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Brown v. Smith

United States District Court, W.D. North Carolina, Charlotte Division

April 24, 2014

TYRI BROWN, Petitioner,
v.
LEWIS SMITH, Respondent.

ORDER

FRANK D. WHITNEY, Chief District Judge.

THIS MATTER comes before the Court on Respondent's Motion for Summary Judgment, (Doc. No. 6), and on Petitioner's Motion to Stay, (Doc. No. 9).

I. BACKGROUND

Petitioner is a prisoner of the State of North Carolina who, on March 27, 2008, in Mecklenburg County Superior Court, pled guilty to three consolidated counts of armed robbery, two consolidated counts of armed robbery, three consolidated counts of second-degree kidnapping, and two consolidated counts of second-degree kidnapping, and was sentenced, pursuant to the exact terms of his plea bargain, to two consecutive terms of 82-108 months, plus two consecutive terms of 27-42 months imprisonment, in cases 06 CRS 237936, 40, 42, 46, 60, 64, 71, 90, 235503, 05. See (Doc. Nos. 7-2; 7-3; 7-4). Petitioner was represented by Norman Butler and did not appeal. On or about August 21, 2013, Petitioner filed a pro se motion for appropriate relief ("MAR") in Mecklenburg County Superior Court. (Doc. No. 7-5). On September 4, 2013, the MAR Court denied the MAR. (Doc. No. 7-6). On November 18, 2013, Petitioner filed a pro se certiorari petition in the North Carolina Court of Appeals, which petition was dismissed on November 26, 2013. (Doc. No. 7-7; 7-9).

Petitioner placed the petition in the prison system for mailing on December 19, 2013, and it was stamp-filed in this Court on December 21, 2013. In his sole ground for relief, Petitioner contends that because a prior conviction for misdemeanor larceny that was used to enhance his sentence to prior record level III has been vacated, he is entitled to re-sentencing at his new, prior record level, and the failure to do so violates due process. Respondent filed the pending motion for summary judgment on January 28, 2014. (Doc. No. 6). On January 29, 2014, this Court entered an Order pursuant to Roseboro v. Garrison , 528 F.2d 309 (4th Cir. 1975), granting Petitioner fourteen days to respond to the summary judgment motion. (Doc. No. 8). On February 18, 2014, Petitioner filed a motion to stay the petition to allow him to exhaust his claim in state court. (Doc. No. 9).

II. STANDARD OF REVIEW

A. Summary Judgment Standard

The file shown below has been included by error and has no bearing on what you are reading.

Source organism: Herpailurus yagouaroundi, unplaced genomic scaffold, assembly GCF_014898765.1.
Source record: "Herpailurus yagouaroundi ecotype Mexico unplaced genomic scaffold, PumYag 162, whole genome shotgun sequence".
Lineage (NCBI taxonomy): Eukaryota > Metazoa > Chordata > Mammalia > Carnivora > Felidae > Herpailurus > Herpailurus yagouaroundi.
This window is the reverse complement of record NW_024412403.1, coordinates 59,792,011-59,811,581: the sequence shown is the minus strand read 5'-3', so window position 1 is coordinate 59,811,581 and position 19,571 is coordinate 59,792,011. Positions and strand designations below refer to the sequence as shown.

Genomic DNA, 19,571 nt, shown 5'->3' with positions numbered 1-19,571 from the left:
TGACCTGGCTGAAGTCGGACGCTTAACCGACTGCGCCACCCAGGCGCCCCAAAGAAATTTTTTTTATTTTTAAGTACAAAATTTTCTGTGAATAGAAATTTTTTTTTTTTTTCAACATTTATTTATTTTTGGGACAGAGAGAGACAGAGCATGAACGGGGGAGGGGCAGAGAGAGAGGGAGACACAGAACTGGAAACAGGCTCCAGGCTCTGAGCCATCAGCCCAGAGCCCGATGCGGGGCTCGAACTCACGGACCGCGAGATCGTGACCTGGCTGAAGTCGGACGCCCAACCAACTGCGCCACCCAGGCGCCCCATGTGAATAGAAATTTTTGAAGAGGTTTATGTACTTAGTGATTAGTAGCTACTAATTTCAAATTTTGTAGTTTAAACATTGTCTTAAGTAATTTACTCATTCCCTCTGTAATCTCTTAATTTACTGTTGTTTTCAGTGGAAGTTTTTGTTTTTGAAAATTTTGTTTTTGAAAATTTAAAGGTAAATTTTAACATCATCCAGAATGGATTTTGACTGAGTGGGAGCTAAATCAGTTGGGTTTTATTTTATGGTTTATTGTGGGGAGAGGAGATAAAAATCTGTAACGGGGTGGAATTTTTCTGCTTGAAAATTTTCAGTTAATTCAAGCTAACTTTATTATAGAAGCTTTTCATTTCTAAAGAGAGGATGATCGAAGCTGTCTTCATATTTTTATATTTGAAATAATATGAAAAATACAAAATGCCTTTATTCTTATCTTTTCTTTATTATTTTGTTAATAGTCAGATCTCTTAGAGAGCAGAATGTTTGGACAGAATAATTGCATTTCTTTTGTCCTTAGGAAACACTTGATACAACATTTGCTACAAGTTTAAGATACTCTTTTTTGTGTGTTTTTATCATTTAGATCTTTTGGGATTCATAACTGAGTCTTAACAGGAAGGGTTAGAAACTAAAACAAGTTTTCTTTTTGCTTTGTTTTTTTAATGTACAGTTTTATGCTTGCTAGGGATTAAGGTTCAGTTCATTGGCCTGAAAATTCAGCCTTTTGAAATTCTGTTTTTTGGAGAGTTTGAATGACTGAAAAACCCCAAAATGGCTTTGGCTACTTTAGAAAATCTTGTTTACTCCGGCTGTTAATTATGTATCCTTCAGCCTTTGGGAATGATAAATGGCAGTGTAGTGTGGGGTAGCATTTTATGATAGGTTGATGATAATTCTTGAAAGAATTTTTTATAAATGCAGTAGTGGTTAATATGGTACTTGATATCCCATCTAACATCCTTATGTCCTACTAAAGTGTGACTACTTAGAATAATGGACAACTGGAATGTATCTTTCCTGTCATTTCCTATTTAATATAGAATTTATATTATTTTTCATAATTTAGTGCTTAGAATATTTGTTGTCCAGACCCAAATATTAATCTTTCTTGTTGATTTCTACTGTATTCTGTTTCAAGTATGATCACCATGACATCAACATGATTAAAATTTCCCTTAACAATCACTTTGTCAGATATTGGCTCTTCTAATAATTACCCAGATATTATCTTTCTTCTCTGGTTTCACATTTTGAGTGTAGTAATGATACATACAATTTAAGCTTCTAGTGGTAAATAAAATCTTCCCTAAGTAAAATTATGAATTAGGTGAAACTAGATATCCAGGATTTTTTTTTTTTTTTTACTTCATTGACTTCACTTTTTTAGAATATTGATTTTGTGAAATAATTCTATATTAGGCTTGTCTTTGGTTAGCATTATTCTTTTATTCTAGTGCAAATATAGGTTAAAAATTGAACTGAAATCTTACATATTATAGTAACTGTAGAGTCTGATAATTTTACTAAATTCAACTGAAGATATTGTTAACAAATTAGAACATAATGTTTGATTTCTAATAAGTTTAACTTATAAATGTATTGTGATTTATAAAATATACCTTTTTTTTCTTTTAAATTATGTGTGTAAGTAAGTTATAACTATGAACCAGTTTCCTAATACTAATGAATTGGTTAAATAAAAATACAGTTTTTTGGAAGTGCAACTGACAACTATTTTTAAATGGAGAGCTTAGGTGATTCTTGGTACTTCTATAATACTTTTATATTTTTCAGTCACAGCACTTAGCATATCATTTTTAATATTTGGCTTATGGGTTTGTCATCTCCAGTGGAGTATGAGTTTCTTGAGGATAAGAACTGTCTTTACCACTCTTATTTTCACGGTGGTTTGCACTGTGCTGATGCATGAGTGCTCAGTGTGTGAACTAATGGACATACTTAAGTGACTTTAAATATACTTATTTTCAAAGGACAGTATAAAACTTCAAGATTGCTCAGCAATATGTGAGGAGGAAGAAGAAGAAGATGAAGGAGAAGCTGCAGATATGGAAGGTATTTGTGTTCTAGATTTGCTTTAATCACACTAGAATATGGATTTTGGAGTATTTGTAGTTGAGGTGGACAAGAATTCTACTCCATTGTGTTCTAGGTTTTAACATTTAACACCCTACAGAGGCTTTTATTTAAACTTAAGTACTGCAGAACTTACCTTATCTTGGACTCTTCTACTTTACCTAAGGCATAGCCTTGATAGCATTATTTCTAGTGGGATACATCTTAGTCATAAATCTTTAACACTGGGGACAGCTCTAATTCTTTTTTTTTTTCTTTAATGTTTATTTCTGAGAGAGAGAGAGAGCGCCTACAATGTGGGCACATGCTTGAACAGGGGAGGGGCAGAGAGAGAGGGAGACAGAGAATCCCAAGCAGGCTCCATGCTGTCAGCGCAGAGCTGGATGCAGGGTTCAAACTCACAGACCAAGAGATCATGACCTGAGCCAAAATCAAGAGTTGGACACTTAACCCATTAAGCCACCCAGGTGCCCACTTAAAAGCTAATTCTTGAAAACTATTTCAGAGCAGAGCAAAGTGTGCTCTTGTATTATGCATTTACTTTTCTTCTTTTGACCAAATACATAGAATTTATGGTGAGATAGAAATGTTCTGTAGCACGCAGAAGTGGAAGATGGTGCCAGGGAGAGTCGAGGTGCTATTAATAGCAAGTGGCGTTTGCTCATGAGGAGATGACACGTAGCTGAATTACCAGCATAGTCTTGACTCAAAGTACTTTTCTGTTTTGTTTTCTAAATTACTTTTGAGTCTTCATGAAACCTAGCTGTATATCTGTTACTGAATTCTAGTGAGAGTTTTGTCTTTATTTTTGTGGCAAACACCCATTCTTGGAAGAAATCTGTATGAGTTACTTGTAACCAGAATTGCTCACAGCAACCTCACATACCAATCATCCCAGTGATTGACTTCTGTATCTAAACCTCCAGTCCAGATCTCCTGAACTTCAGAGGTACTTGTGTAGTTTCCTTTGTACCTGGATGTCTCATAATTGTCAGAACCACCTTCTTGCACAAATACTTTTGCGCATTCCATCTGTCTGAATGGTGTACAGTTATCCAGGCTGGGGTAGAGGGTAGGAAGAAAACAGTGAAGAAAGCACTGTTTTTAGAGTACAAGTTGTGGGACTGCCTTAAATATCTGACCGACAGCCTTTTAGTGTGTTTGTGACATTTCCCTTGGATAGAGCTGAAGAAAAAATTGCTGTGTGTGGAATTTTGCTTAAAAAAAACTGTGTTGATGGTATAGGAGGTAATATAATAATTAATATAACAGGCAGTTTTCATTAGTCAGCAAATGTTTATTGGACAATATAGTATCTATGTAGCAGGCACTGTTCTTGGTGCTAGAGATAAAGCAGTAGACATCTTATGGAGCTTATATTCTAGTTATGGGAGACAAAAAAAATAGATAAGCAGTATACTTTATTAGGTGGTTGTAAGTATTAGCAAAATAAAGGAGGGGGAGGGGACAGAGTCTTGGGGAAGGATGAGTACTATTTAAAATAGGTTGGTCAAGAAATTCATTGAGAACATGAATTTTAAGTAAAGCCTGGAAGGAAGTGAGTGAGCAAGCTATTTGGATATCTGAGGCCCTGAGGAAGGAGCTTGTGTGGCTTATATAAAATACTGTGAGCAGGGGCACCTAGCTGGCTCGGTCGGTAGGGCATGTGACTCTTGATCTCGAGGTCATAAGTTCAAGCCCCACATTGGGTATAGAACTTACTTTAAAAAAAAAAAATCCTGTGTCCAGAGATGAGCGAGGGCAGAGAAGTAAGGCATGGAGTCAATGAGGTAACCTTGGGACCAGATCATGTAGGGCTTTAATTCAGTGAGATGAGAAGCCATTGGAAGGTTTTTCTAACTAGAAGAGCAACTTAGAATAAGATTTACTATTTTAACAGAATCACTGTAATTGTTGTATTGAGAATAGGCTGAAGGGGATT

Summary judgment is appropriate in those cases where there is no genuine dispute as to any material fact, and it appears that the moving party is entitled to judgment as a matter of law. FED. CIV. P. 56(c)(2); United States v. Lee , 943 F.2d 366, 368 (4th Cir. 1991). Any permissible inferences to be drawn from the underlying facts must be viewed in the light most favorable to the party opposing the motion. Matsushita Elec. Indus. Co., Ltd. v. Zenith Radio Corp. , 475 U.S. 574, 587-88 (1986). Where, however, the record taken as a whole could not lead a rational trier of fact to find for the non-moving party, disposition by summary judgment is appropriate. Anderson v. Liberty Lobby, Inc. , 477 U.S. 242, 248-49 (1986).

B. Section 2254 Standard

In addition to the motion for summary judgment standard set forth above, this Court must also consider the Petition for Writ of Habeas Corpus under the requirements set forth in 28 U.S.C. ยง 2254. Section 2254(d) provides that:

An application for a writ of habeas corpus on behalf of a person in custody pursuant to the judgment of a State court shall not be granted with respect to any claim that was adjudicated on the merits in State court proceedings unless the adjudication of the claim -
(1) resulted in a decision that was contrary to, or involved an unreasonable application of, clearly established Federal law, as determined by the Supreme Court of the United States; or
(2) resulted in a decision that was based on an unreasonable determination of the facts in light of the evidence ...

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